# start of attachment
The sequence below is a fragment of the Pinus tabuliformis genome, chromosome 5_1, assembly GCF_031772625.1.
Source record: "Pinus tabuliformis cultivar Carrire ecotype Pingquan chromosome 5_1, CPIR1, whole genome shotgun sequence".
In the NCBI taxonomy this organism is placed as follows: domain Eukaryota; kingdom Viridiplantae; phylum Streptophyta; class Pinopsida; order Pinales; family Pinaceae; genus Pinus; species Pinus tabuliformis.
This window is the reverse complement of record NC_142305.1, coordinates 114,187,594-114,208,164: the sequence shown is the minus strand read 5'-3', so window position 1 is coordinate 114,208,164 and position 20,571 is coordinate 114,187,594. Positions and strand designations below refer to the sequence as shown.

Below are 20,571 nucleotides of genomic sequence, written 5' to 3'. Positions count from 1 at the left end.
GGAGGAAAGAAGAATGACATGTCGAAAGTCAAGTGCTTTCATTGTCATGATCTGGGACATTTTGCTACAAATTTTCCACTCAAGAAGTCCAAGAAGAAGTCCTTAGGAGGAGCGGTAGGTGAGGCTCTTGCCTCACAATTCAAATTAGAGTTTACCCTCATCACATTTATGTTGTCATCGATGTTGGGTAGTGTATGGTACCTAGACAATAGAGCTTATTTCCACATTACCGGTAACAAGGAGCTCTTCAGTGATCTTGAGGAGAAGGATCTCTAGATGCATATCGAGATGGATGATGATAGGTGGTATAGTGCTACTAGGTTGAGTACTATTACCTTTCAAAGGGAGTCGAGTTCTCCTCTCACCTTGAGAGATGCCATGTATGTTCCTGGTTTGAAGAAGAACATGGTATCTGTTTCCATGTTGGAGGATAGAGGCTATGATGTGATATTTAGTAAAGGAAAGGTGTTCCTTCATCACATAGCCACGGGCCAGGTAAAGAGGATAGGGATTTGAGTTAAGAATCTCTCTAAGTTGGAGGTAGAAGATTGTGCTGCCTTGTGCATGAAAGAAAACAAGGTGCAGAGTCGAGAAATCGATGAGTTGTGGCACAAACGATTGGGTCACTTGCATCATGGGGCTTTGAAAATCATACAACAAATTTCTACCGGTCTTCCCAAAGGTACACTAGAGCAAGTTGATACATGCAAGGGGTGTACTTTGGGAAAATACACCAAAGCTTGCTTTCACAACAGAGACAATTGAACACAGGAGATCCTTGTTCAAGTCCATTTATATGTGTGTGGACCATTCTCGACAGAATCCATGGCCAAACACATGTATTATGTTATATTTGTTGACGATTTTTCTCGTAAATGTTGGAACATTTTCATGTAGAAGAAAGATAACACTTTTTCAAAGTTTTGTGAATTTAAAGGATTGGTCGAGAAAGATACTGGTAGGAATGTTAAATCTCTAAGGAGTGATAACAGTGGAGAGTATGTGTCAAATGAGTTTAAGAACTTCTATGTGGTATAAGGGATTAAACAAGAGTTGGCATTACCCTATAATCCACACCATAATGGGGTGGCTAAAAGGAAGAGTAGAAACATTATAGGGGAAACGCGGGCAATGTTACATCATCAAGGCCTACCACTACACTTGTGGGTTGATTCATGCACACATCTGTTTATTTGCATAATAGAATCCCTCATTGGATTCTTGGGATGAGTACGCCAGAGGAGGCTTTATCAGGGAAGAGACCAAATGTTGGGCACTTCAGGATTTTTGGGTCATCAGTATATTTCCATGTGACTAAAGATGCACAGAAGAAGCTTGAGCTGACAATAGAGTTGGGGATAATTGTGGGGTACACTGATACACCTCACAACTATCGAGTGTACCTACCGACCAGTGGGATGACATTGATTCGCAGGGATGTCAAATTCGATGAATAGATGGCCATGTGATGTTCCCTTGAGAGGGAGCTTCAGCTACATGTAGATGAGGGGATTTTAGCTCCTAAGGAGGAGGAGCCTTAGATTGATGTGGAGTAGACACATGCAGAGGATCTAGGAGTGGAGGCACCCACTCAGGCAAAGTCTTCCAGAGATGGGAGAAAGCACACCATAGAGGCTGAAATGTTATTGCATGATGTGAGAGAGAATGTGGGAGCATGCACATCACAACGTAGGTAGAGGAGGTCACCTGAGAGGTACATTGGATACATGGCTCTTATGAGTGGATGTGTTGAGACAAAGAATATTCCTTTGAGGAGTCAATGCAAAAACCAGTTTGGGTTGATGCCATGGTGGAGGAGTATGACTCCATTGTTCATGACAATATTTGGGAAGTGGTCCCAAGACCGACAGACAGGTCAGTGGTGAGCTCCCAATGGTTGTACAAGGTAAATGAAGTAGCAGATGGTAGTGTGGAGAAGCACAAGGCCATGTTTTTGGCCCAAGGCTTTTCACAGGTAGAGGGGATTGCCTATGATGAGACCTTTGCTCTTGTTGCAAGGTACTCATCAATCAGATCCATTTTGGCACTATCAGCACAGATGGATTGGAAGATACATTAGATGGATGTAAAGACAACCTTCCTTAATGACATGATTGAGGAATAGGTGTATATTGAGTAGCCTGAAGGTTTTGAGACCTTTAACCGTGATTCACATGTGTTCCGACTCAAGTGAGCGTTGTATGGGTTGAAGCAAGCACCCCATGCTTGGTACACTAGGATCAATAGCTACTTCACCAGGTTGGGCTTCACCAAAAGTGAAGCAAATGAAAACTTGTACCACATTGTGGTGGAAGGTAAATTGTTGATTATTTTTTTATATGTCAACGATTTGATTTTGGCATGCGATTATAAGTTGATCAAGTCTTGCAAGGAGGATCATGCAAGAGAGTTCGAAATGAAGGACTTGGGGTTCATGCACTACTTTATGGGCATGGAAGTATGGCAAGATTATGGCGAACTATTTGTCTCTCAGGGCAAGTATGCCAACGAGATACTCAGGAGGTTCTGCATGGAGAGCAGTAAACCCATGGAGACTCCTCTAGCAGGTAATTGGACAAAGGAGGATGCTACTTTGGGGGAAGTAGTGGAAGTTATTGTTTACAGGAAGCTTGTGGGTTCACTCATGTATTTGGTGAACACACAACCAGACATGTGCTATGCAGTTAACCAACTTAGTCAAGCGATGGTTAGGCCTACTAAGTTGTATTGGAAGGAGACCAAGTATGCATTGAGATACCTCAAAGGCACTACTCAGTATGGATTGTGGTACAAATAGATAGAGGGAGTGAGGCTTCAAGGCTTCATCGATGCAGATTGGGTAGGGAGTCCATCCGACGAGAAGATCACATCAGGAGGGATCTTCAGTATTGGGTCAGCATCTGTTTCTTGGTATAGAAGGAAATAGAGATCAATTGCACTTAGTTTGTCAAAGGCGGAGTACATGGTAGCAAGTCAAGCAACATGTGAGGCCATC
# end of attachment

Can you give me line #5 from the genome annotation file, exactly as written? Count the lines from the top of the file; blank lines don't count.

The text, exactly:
Below are 20,571 nucleotides of genomic sequence, written 5' to 3'. Positions count from 1 at the left end.